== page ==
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Flood monitoring station vandalized
TANNER - A flow-measuring station used to help alert residents of potential flood waters on the Middle Fork of the Snoqualmie River has become a target for vandals.
Officials from the U.S. Geological Survey (USGS) said last week that the group had contacted the King County Sheriff's Office about a series of incidents regarding a monitoring station near Tanner, Wash., about two miles east of North Bend. The incidents date back to April.
The setup is one of several key stations that provide real-time river data to King County's flood warning system. The station also is part of the USGS network of about 240 satellite-linked stations on Washington rivers, streams and lakes.
According to the USGS, vandals cut the wires to flow-measuring instruments, dismantled a cableway car and shot through a suspension cable in two major incidents since April. Additionally, wires linking submerged sensors to the gage's satellite transmitters were severed, and an electrical junction box had been opened with a screwdriver.
"Someone took their time disabling the equipment," said Bob Kimbrough, a USGS hydrologist. "Luckily, we weren't in any flooding conditions at the time, but vandalism like this could threaten the safety of people in the Snoqualmie River basin."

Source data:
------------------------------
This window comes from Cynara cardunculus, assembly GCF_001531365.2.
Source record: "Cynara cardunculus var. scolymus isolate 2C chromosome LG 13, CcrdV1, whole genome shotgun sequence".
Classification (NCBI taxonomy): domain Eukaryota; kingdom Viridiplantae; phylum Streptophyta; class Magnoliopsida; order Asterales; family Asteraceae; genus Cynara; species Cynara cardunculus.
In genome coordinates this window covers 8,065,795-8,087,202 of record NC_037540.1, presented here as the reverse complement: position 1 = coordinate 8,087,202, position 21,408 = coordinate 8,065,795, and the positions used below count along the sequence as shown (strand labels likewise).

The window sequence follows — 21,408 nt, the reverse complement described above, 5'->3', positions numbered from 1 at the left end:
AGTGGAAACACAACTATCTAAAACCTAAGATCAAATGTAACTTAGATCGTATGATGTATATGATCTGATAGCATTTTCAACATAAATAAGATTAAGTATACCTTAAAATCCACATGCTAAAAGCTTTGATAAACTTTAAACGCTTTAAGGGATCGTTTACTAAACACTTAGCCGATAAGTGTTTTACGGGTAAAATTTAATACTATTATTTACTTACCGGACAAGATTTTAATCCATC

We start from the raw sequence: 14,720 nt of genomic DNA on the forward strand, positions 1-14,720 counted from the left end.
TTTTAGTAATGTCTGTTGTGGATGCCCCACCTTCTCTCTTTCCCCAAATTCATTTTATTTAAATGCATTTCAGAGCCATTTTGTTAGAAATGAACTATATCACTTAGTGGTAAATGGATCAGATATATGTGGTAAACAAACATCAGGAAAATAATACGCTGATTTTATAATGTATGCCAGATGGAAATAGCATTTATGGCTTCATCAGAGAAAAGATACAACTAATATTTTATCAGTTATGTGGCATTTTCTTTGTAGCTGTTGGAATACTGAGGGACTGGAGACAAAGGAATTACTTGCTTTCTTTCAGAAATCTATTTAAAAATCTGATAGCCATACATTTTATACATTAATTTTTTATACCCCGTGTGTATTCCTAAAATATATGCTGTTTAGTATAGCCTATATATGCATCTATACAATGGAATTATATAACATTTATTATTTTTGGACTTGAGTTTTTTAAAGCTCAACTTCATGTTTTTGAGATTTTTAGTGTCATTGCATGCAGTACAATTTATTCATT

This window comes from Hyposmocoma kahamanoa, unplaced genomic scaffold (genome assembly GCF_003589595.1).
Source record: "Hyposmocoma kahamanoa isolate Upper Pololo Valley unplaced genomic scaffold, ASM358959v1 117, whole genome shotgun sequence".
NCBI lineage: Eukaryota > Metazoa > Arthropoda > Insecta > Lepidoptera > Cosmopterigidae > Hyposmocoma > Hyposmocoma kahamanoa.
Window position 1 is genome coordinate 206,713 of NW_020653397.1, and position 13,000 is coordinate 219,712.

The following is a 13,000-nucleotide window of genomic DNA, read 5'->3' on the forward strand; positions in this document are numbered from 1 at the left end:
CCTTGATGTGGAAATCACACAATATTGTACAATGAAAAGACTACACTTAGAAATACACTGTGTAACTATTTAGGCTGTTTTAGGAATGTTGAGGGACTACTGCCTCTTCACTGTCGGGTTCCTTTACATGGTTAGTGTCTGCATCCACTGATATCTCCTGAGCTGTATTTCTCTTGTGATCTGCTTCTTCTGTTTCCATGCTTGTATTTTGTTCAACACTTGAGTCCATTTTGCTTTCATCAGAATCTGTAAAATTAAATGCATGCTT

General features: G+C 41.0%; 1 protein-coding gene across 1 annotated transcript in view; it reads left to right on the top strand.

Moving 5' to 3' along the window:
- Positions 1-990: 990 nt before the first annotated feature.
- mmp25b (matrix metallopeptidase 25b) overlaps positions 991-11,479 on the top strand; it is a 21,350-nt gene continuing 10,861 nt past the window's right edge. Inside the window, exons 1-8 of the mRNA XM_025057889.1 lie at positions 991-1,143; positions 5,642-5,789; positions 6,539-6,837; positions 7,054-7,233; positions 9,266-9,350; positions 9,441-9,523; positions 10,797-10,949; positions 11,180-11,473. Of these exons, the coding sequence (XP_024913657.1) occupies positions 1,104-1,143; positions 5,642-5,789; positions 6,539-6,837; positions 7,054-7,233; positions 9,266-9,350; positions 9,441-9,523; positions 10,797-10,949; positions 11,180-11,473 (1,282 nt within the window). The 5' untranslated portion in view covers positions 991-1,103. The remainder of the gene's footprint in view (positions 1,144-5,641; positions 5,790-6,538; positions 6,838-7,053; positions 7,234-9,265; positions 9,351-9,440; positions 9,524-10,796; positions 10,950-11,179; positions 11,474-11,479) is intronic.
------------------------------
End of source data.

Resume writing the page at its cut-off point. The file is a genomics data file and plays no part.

In August, it was discovered that further damage had been made to the car, which is basically a large basket attached to a cable suspended over the river. The car is used to travel out over the water to lower stream-flow measuring equipment.
"Damaged cables and cableway cars endanger the lives of USGS personnel who use them to do their work over the rivers," said Kimbrough.
Before the latest round of repairs are made, Kimbrough said the USGS is considering what security measures might be installed, including a fence or security camera.
Although many stations have seen random vandalism over the years, Kimbrough said, it is rare for such regular tampering to occur. Although the station is not located along a paved road, accessing the area is not difficult, he added. As for a reason for the vandalism, Kimbrough said the USGS "doesn't really have a clue."
The USGS estimates the costs of the damages are about $6,000.
Anyone with information regarding the vandalism is encouraged to call the King County Sheriff's Office at (206) 296-4155.